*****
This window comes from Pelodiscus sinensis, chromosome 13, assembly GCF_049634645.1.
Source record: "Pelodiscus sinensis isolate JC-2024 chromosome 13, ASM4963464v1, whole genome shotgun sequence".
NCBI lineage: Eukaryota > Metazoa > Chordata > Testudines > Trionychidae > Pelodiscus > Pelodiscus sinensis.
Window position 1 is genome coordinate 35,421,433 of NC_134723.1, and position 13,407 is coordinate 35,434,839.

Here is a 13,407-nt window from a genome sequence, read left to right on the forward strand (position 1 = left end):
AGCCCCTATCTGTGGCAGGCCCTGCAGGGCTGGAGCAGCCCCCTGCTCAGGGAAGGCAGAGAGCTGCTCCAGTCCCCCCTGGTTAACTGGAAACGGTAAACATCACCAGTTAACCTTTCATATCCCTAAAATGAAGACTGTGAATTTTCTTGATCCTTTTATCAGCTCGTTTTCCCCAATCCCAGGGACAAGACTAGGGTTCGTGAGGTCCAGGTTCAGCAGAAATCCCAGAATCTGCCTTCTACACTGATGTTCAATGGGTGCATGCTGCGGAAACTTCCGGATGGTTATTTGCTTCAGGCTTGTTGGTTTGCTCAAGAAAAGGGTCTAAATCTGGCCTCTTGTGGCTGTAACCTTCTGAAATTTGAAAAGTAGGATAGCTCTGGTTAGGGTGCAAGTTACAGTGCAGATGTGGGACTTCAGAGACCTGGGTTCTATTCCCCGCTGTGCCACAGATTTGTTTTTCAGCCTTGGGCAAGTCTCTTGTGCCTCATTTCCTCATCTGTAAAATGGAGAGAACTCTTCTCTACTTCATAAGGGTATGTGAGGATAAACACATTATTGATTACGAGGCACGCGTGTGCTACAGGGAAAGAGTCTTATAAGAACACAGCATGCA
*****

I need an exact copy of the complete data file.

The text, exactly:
This window comes from Pelodiscus sinensis, chromosome 13, assembly GCF_049634645.1.
Source record: "Pelodiscus sinensis isolate JC-2024 chromosome 13, ASM4963464v1, whole genome shotgun sequence".
NCBI lineage: Eukaryota > Metazoa > Chordata > Testudines > Trionychidae > Pelodiscus > Pelodiscus sinensis.
Window position 1 is genome coordinate 35,421,433 of NC_134723.1, and position 13,407 is coordinate 35,434,839.

Here is a 13,407-nt window from a genome sequence, read left to right on the forward strand (position 1 = left end):
AGCCCCTATCTGTGGCAGGCCCTGCAGGGCTGGAGCAGCCCCCTGCTCAGGGAAGGCAGAGAGCTGCTCCAGTCCCCCCTGGTTAACTGGAAACGGTAAACATCACCAGTTAACCTTTCATATCCCTAAAATGAAGACTGTGAATTTTCTTGATCCTTTTATCAGCTCGTTTTCCCCAATCCCAGGGACAAGACTAGGGTTCGTGAGGTCCAGGTTCAGCAGAAATCCCAGAATCTGCCTTCTACACTGATGTTCAATGGGTGCATGCTGCGGAAACTTCCGGATGGTTATTTGCTTCAGGCTTGTTGGTTTGCTCAAGAAAAGGGTCTAAATCTGGCCTCTTGTGGCTGTAACCTTCTGAAATTTGAAAAGTAGGATAGCTCTGGTTAGGGTGCAAGTTACAGTGCAGATGTGGGACTTCAGAGACCTGGGTTCTATTCCCCGCTGTGCCACAGATTTGTTTTTCAGCCTTGGGCAAGTCTCTTGTGCCTCATTTCCTCATCTGTAAAATGGAGAGAACTCTTCTCTACTTCATAAGGGTATGTGAGGATAAACACATTATTGATTACGAGGCACGCGTGTGCTACAGGGAAAGAGTCTTATAAGAACACAGCATGCA